Guest Post: How To Manage Life In Transition

I hope you will enjoy this guest post from Women on Fire member Dyana Robenalt of Stockbridge, MA. I found it inspiring and uplifting and I thought you might, too. I’ll be back next week! xo Debbie

Switching Hands: How to Manage Life in Transition
By Dyana Robenalt

When I was 13, my mother died.

Within days, I was plucked from her and my stepfather’s loving home. This began a lifetime of planned and unplanned transitions.

Resiliency became my invisible middle name.

Being in a transition can feel scary. Imagine switching hands from your dominant side to your other one. Being open to this adaptation created a huge awareness for me.

My ex-husband and I used to periodically switch sides of the bed just to keep ourselves open to the concept of change.

Fear ruled many of my transitions and often took the form of crises. Witnessing 9/11 created a string of devastating transitions and luckily, many earth angels and soul guides helped me to overcome my serious pain.

I am currently in one of the more radical shifts I’ve experienced in years. While I tried to plan it, there are still many unknown elements creating the mystique and excitement I crave after years of knowing that virtuous “rewards” often come at the end of seemingly difficult times.

This one has BIG potential and I’m ready! Learning to trust the process and flow like the rising and falling of tides, no matter what, has taken years of practice.

Letting go and letting God run the show is still challenging. I keep my favorite saying from Wayne Dyer handy to help with this:

Over time my thinking shifted from:



For the past ten years, I’ve focused on taking responsibility for mistakes I made. I adjusted the sails and redesigned my outlook. This translated to patience and understanding that I am always where I am supposed to be at the time – an ongoing reminder.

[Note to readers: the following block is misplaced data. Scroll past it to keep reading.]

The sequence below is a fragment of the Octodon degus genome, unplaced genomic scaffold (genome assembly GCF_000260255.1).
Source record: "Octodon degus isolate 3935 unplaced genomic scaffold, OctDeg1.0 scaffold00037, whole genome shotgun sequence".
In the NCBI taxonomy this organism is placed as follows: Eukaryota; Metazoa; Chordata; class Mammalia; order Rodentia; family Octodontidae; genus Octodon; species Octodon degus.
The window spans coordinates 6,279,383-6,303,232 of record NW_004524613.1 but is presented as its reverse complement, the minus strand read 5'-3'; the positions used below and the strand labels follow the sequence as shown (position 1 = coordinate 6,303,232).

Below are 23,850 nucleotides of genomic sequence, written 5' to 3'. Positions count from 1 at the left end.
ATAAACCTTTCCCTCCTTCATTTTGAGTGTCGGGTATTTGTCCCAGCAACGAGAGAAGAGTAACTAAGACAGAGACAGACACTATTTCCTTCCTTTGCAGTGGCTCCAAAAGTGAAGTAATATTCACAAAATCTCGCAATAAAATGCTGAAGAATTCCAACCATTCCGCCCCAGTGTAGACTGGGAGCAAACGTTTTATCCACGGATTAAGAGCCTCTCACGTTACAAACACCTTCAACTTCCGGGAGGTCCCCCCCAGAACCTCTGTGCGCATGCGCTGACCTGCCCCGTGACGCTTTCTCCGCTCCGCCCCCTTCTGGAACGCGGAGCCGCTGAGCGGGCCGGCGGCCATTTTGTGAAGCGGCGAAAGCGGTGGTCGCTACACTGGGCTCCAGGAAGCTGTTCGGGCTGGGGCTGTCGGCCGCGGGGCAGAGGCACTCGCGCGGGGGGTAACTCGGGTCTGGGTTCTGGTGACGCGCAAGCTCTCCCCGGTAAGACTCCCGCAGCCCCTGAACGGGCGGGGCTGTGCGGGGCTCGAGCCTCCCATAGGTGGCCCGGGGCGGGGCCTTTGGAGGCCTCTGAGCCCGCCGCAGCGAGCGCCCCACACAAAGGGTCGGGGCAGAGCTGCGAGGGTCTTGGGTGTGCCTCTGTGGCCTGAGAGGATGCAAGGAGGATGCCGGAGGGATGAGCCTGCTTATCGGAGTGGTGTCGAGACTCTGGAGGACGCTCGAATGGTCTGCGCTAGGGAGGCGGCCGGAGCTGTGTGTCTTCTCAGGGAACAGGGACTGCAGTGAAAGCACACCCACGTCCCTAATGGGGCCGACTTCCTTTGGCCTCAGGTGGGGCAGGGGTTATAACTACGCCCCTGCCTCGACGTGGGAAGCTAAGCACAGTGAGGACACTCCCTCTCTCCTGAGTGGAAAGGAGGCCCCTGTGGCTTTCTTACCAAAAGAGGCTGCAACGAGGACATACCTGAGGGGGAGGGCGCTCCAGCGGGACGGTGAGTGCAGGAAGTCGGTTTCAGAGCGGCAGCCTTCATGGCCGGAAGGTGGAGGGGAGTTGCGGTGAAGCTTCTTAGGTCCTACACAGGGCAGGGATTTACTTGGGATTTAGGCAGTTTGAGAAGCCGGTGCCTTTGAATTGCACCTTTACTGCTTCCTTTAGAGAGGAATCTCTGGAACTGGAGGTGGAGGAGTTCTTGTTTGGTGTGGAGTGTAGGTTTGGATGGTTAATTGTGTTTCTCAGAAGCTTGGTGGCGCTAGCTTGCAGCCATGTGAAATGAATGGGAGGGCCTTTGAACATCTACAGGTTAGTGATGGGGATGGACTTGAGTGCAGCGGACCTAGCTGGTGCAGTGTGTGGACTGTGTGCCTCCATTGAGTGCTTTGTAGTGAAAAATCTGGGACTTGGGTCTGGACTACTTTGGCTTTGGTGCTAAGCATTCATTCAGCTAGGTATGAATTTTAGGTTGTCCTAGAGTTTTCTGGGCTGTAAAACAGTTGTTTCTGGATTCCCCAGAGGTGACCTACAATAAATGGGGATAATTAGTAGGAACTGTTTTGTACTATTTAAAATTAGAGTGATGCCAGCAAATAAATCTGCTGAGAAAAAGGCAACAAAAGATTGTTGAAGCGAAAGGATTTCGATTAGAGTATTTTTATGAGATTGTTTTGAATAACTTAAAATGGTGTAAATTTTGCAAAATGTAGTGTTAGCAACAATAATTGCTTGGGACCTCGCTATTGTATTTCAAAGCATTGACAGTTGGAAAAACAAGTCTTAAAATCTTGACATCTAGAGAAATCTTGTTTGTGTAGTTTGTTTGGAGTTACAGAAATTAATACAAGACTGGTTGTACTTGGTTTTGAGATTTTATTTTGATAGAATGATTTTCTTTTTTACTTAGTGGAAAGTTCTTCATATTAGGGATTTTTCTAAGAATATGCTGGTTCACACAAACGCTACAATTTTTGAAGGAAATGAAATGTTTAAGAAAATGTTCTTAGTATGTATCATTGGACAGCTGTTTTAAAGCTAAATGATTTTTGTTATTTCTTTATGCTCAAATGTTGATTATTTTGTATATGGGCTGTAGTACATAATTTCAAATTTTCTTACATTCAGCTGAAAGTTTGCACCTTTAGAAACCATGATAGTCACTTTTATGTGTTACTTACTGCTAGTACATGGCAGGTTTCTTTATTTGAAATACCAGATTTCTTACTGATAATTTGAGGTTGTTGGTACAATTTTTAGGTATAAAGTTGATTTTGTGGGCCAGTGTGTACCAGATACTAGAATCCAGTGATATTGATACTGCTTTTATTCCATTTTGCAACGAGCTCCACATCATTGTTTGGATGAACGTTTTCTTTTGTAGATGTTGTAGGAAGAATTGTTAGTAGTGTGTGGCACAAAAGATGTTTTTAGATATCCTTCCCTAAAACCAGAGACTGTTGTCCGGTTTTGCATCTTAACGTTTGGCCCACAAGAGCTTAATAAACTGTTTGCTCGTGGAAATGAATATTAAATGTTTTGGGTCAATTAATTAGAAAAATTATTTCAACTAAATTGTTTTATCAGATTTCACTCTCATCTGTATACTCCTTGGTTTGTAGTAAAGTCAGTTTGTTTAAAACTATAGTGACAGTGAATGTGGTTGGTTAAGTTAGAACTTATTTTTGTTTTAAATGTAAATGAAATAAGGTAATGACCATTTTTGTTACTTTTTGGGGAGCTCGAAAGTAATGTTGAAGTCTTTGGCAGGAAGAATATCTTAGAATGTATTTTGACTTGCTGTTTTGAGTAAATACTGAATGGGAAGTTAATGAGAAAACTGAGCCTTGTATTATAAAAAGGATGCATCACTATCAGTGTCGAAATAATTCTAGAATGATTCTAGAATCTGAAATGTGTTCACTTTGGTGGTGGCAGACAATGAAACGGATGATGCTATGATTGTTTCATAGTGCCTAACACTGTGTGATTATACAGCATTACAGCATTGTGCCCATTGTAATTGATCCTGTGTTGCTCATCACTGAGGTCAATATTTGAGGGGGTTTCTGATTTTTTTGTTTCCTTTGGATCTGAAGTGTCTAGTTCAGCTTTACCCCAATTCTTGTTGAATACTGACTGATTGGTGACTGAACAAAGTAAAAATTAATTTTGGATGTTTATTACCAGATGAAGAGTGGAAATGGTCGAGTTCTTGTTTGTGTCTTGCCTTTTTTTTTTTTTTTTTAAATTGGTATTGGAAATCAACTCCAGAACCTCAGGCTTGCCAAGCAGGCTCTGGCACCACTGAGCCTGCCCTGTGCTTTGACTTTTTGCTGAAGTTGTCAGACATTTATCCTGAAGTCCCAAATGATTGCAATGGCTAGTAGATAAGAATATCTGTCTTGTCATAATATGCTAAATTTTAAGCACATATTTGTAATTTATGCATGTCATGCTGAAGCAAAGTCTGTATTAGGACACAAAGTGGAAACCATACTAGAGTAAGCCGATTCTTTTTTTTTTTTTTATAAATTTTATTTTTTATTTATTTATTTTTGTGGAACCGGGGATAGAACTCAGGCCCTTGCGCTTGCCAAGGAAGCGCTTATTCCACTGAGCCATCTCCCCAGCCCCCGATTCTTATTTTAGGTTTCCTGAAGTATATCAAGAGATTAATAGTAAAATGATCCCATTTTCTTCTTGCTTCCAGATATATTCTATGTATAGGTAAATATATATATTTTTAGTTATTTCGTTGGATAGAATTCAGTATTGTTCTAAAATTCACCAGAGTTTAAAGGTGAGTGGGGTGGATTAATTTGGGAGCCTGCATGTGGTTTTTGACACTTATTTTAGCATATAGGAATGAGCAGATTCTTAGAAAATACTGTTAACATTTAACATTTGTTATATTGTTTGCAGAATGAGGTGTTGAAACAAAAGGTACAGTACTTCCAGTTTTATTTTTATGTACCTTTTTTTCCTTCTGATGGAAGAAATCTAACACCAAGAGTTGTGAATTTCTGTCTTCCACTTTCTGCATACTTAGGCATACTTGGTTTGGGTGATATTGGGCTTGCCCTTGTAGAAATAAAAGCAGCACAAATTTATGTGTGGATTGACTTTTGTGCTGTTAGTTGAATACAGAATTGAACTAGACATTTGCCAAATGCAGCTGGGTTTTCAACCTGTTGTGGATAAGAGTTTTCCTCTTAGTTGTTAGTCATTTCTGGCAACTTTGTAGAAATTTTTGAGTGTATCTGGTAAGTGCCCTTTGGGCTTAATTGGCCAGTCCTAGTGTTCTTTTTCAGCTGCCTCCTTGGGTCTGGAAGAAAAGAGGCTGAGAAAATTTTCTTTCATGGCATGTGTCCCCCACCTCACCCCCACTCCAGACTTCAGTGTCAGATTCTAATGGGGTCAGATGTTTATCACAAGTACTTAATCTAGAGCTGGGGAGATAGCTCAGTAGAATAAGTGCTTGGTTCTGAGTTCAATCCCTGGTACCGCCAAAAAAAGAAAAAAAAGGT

Humility has become the new badge of honor I seek, and living with a strong moral compass as my foundation has helped me to navigate even the most turbulent waters. We’re all connected and we never know the pain someone else is in or has endured.

It makes sense to always be kind and realize that we’re all just trying to make it through the day. Last year, keeping a gratitude jar did wonders for me. The act of writing down one thing I was grateful for every day created a revolutionary shift in my positivity!

Here are a few other practices and reminders I try to do daily for smooth transitions:

  • Believe something great is about to happen
  • Pick “winners”
  • Be open yet expect nothing
  • Seek higher guidance
  • Always be the first to say hello
  • Keep favorite books handy. Read new inspiring ones
  • Listen more than talk (My hardest!)
  • Catch and “flick” negative thoughts away with my hand
  • Be willing to try new things
  • Keep 3-4 months of savings on hand!
  • Do random acts of kindness, volunteer or help someone
  • Meditate, be in nature, be still
  • Do the WORK

Transitions allow me to reflect and plan how I will react differently next time. Every minute and every day provide opportunities to start over. Learning to “switch hands” in transitions no matter when they come, or how long they last, has given me more peace, freedom and happiness!

More about Dyana Robenalt~

Dyana is a Western Massachusetts Master Gardener (recently transferred from Rutgers) with over 40 years of experience and a major foodie and spititual being. She provides garden coaching and estate management services. She has served on the National Wildlife Federation (NWF) Advisory Council for the Backyard Wildlife Habitat program and is a NJ Learns Fellow graduate from the Cloud Institute for Sustainability.